The idea of a "halfway-house" mode came back towards the start of the project, and came about after consideration of what we could do with content that was authored in some other way (e.g. another editor, or by hand). The difficulty is that QTI is essentially a programming language for electronic assessment and there is always more than one way to skin the proverbial cat. For example, there are many ways that a multiple choice question could be implemented in QTI - Uniqurate does it one way, but there are many, many others. It would be impossible to map every single possible permutation of QTI that might represent an MCQ onto UQ's appropriate question component. Thus, at an early point it was decided that any content that was not created in UQ would have to be restricted to the XML-based Expert Mode editor.
Some time ago, Wilbert Kraan suggested a layer on top of the Expert mode that would hide certain aspects of the QTI XML, and supplement what was left with a few additional aids. Ultimately you'd still be editing the QTI directly, but it wouldn't seem so "frightening". We took to calling that the "halfway-house" mode.
With the launch of the QTI-PET project and the need to be able to provide a means of adding new context to existing content, this became even more important. We've presented a number of papers and demos on this theme. The tl;dr version is that we've got lots of QTI content, but much of it is written from a generic point of view, and is too dry to be truly engaging. Our colleagues at (say) Harper Adams could use much of it, but their students would react much better if it could have a few subject-specific hooks added just to give it an appropriate context.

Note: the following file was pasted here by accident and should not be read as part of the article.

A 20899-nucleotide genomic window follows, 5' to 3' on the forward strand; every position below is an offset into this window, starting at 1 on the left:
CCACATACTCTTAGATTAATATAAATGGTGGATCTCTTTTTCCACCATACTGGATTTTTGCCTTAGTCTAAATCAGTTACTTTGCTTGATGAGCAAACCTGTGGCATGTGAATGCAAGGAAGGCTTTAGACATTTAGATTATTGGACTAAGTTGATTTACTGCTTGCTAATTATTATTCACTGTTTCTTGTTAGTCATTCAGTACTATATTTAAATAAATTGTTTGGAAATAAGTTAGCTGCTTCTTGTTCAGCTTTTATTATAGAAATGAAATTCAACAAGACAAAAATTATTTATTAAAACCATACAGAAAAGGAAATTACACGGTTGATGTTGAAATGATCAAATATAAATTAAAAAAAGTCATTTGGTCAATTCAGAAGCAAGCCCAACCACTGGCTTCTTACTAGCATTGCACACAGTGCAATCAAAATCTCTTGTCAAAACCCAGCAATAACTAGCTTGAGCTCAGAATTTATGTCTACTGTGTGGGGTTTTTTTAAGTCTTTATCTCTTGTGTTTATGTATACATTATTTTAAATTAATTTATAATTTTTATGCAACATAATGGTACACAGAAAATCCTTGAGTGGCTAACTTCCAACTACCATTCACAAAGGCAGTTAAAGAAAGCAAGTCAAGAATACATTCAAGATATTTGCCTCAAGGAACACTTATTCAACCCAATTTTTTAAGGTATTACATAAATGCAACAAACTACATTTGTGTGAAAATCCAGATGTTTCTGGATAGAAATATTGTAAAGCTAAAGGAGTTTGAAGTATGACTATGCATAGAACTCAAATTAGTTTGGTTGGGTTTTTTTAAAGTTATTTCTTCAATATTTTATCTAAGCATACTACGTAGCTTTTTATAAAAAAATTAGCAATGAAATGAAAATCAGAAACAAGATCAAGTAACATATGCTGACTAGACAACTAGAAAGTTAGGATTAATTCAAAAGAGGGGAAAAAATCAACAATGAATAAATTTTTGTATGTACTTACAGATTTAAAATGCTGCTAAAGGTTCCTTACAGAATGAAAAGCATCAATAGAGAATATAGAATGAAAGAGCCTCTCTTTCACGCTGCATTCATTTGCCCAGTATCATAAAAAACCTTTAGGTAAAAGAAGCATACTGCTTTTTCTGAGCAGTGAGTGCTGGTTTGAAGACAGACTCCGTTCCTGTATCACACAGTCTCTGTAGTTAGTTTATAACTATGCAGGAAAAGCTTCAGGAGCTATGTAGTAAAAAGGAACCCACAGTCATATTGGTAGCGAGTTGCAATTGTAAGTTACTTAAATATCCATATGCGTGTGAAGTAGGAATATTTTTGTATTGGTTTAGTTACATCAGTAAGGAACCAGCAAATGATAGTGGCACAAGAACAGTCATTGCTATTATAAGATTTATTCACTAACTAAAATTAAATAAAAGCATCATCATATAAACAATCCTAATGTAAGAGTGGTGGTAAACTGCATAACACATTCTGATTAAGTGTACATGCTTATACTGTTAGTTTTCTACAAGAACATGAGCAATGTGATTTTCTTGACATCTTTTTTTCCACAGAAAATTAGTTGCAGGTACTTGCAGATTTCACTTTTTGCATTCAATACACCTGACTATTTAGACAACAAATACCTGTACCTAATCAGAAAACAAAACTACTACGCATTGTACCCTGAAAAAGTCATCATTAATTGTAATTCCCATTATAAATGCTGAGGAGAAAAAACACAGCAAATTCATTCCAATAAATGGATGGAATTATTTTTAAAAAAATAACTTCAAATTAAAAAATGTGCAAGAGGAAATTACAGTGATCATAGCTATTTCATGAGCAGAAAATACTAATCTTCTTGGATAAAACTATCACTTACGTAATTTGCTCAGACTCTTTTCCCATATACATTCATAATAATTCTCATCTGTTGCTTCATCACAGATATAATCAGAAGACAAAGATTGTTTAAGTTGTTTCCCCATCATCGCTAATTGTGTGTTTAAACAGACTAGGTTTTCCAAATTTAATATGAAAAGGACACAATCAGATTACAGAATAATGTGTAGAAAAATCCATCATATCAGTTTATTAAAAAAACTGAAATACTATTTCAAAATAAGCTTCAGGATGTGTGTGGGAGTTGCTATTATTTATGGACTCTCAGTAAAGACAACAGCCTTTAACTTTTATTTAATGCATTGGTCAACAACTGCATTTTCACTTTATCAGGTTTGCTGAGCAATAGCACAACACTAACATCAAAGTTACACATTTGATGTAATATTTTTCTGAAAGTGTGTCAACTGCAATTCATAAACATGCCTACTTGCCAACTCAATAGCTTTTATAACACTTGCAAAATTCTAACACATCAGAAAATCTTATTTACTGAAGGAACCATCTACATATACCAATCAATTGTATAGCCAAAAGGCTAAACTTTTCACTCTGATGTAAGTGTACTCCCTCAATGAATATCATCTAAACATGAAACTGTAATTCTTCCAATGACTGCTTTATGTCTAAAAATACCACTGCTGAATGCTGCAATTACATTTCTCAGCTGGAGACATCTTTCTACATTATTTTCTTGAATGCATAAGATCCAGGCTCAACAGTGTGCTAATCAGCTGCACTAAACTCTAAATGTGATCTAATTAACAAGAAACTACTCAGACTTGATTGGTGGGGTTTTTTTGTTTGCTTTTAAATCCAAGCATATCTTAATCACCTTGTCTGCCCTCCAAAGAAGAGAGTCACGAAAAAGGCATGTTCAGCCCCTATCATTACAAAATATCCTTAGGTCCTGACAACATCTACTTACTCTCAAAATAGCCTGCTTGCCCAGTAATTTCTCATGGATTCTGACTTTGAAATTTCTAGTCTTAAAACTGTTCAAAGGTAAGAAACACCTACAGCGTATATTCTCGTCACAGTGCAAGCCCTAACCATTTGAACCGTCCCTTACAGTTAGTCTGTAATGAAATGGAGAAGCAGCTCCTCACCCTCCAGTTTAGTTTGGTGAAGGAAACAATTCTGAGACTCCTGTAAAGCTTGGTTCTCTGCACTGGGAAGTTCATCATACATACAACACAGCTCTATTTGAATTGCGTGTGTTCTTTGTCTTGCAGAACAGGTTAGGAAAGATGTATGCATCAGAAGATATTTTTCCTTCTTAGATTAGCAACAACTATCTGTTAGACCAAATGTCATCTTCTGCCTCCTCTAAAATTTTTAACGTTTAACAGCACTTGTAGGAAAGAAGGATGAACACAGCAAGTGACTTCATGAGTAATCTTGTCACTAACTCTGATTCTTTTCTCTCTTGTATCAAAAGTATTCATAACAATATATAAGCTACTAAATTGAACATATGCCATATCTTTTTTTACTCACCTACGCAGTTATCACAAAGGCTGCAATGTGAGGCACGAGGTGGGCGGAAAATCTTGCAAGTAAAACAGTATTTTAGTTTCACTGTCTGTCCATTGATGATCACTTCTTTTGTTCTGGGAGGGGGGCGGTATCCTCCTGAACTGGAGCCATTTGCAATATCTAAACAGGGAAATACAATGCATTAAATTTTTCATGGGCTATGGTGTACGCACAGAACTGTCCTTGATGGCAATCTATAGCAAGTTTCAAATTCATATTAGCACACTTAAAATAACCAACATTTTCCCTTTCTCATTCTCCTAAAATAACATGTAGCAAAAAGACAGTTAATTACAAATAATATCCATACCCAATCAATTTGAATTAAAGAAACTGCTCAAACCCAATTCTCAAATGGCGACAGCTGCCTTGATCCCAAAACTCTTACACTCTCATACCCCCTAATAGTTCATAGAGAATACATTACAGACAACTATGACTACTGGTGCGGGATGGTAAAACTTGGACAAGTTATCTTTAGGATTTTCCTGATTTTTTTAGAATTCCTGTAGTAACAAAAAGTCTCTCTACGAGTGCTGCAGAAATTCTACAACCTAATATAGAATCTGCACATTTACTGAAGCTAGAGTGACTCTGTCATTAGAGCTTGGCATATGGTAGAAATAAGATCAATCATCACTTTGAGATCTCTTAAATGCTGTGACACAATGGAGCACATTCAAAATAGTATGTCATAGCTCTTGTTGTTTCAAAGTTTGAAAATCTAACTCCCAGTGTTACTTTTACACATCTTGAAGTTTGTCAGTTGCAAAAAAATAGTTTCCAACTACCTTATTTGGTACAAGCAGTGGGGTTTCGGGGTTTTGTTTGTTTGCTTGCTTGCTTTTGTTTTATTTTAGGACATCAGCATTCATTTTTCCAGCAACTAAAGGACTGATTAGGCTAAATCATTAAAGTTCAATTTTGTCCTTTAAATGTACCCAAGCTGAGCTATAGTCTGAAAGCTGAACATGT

Hence, the "halfway-house" or what we're now calling Intermediate mode. If you switch to expert mode and load a question, you'll noice a little icon at the top right of the screen. Click this, and all of the XML will be hidden apart from the human-readable parts.
The overall "tree" of the question is preserved and delimited by the dotted red lines - so, in the example above where a multiple choice question is being edited in Intermediate mode, you can see where the distractors' boundaries are with respect to the question body itself.
The rich-text editor is also brought over from the "friendly" mode editor, so that you can modify the style as well as the text, along with any maths components (you can add new maths components, too).
This has been tested in the big three browsers - i.e. relatively recent Firefox, Chrome and Internet Explorer 8 (don't get me started on the latter - had it not been for IE you could have had this yesterday! Is anyone still using IE?!).
As always, the latest version of Uniqurate can be found at
which will take you into "friendly" mode, so you will need to switch to Expert mode to find this new feature. This URL
will take you straight into expert mode.
Please give me as much feedback as you can! Reports on bugs, problems etc are always "welcome" :) but of particular interest is the user experience. I am not convinced that a little button in Expert mode is the best place for Intermediate mode, and would welcome suggestion on where and how to place it.